Watch as 'Kill the Bill' protesters take to streets of Northampton

"It's scary and I think the people need to take it seriously"

Saturday, 3rd April 2021, 4:42 pm
Updated Monday, 5th April 2021, 2:42 pm

Police say around 70 people turned up to a protest in Northampton town centre today (Saturday, April 3) to demonstrate against extra powers for the police and in support of safer streets for women.

The protesters met up outside BBC Radio Northampton in Abington Street at 1pm where speakers touched on the importance of protesting against the Police, Crime, Sentencing and Courts Bill and for safer streets following the death of Sarah Everard.

The demonstration made its way down St Giles Street, past the All Saints Church, up Abington Street, up Wellingborugh Road and then to Abington Park. It was followed by a small police escort to make sure protesters were able to walk down the roads safely.

Sign up to our daily newsletter

The i newsletter cut through the noise

The protest in town today (Saturday). Photo: Leila Coker
The protest in town today (Saturday). Photo: Leila Coker

Read More

Read More
What is the Police, Crime, Sentencing and Courts Bill? And what do Northampton's...

Kevin Johnstone said: "Protest is a fundamental basic of democracy, you take that away you take away democracy. The government has given us countless things to protest against and now they want to take away our right to protest.

"This is happening all across the country. This isn't just a local issue, it's a national issue, and a global issue. Undemocratic regimes are clamping down on civil right all over the world, we can't let it happen here.

"We're supposed to be a bastion of civil rights in this country but right now we have an extremely right-wing government and they can't be allowed to get away with this nonsense."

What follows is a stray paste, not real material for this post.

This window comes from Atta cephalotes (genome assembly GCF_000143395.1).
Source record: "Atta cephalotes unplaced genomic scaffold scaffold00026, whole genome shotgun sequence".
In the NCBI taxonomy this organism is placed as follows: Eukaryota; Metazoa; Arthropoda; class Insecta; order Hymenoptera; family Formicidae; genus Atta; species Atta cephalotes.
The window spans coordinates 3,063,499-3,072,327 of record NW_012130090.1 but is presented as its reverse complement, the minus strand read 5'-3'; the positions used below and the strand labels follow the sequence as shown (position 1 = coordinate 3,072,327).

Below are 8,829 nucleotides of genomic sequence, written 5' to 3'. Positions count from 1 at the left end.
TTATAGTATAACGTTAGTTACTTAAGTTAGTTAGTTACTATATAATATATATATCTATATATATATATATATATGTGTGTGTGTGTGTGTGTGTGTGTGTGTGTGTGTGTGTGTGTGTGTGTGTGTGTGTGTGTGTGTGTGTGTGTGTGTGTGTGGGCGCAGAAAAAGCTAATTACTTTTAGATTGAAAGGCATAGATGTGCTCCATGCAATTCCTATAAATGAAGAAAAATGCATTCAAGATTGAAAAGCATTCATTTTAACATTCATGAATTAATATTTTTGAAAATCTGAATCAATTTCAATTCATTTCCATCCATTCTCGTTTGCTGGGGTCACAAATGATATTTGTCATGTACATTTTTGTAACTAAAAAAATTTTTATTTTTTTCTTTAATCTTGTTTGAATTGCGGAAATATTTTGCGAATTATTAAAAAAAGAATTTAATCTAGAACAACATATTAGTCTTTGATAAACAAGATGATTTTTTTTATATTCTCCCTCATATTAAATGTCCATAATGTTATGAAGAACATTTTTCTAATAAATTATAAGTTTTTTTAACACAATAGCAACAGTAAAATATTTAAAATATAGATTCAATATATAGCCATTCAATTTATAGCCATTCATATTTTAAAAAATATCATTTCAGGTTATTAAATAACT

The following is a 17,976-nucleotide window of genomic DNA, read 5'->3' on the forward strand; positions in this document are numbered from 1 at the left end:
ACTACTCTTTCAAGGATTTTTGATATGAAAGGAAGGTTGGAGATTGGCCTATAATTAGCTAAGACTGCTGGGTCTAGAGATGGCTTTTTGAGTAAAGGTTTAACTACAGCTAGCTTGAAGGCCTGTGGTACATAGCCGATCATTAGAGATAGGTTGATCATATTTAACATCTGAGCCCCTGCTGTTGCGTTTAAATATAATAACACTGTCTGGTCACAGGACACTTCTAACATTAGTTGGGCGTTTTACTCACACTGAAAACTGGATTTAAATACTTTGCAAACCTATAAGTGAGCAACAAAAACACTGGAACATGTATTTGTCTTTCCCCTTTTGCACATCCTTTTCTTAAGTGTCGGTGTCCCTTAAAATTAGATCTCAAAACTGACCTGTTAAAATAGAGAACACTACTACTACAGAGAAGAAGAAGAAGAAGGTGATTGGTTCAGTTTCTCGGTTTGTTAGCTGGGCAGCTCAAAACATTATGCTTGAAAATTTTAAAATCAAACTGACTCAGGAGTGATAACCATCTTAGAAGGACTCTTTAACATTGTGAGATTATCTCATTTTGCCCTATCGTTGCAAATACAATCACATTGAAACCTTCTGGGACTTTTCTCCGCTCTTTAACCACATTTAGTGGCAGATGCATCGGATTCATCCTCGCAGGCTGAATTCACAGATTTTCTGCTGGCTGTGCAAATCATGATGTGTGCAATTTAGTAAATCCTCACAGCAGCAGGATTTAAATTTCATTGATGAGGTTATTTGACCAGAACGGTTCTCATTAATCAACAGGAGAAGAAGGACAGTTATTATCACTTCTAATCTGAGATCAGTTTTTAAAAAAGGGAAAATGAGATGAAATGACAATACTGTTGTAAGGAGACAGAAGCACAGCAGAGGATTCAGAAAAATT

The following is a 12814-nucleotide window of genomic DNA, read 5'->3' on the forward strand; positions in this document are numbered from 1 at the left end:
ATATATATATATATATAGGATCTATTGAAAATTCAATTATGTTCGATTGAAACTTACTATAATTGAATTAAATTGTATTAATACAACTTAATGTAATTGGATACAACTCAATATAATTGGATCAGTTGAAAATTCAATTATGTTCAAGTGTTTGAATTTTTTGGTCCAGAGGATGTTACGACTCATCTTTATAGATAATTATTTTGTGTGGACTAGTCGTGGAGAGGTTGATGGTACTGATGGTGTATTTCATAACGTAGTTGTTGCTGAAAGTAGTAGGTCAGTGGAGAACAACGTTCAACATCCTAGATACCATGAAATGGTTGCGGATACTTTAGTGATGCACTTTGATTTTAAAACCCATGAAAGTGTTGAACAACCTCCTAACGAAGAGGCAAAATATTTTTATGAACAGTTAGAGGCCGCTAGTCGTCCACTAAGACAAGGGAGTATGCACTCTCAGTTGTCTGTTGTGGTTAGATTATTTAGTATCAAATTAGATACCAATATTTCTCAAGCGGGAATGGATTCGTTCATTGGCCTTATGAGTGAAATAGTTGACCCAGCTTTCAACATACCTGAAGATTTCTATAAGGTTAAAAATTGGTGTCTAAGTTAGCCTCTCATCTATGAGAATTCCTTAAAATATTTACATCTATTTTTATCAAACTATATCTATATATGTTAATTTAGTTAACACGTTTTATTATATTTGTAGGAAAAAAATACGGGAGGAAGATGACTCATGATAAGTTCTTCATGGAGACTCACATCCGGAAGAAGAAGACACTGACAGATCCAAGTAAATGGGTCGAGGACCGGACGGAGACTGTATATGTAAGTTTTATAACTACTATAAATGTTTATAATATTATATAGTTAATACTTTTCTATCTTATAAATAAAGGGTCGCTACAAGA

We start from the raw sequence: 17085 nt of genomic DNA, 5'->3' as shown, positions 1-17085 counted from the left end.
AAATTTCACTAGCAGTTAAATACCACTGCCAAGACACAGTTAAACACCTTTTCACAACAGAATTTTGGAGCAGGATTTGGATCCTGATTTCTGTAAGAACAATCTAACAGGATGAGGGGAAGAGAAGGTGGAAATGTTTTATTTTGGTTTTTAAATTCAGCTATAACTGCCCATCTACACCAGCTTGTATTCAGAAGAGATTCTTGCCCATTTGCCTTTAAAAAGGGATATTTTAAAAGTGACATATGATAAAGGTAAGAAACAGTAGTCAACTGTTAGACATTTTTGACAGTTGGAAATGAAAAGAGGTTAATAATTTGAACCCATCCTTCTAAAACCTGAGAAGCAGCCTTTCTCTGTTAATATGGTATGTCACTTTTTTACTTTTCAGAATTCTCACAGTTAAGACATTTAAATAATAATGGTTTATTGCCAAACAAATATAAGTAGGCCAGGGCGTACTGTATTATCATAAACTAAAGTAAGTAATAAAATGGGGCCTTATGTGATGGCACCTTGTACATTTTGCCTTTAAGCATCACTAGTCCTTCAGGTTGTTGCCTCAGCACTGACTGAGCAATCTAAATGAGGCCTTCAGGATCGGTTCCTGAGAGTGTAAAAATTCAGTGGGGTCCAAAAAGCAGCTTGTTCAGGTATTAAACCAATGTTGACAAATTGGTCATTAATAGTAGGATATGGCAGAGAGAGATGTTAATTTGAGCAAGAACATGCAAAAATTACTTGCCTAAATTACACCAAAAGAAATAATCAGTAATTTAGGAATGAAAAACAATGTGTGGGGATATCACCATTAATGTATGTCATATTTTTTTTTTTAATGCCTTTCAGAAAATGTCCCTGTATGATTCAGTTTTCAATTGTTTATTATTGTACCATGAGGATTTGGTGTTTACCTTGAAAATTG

Protester Kevin Johnstone. Photo: Leila Coker

Kevin added: "It's going peacefully, which is how we like it."

David Pearson, from Weston Favell, said: "I'm here because the government wants to take away our right to peaceful, disruptive protest. We are opposed to violent protest, that is illegal, and it should be.

"But peaceful protest that is not disruptive is ineffective, the government could just ignore it all day long. So what we need is our current right to peaceful, disruptive protest but the government is planning to take that away with this bill, so that's why we are protesting.

"Peaceful, disruptive protest has brought us a wide range of social benefits including things like votes for men, thanks to the chartists, votes for women, thanks to the suffragettes, labour rights, disability rights, animal rights, climate justice, there are all sorts of good things happening in our society because people have been able to have disruptive protests.

Protester David Pearson. Photo: Leila Coker

"We will lose our ability to improve our society through protest if it is banned."

Mr Pearson also responded to those who condemn the current protests and any disruption caused by demonstrations.

He said: "Their day to day lives are going to be disrupted by, for example, Climate Change, so you have to balance the small amount of disruption now with the huge amount of disruption that you will have in the future. Protesting against Climate Change is one of the ways in which we can save ourselves."

Another protester, Pat Markey, said: It's important that people are aware of what's going on and that they continue to make their voices heard against the potential suppression of our rights. It's important. Protesting is an important part of being in a democratic society.

The scene at Abington Street

"It's important to make the point and have the right to do so. Sometimes making points and protesting does involve inconveniences for others, but that is part of being in a democracy. If it involves small disruptions then it is a price worth paying."

Jocasta Davis said: "It's incredibly important [protesting], it's my future, it's my nieces future, if I want to have a family it's their future. It's everything. It's scary and I think the people need to take it seriously.

"Sarah Everard is just one of many violent actions against women that we have seen countless times. There are so many stories coming out at the moment against the police, and it's [police force] not working. They are inherently violent and we need to come up with a better solution."

Jocasta's mother, Donna Davis, said: "For me this [bill] would be the last nail in the coffin. We should be able to demonstrate peacefully. The 3.5% rule and peaceful protests is what has had more success than any violent conflict. I'm hopeful that it won't go through."

After the protest, Northamptonshire Police said: "We can confirm today’s protest has concluded without incident. After moving from the town centre, up Wellingborough Road, the event ended with a gathering at Abington Park. Participants observed social distancing while exercising their lawful right to protest."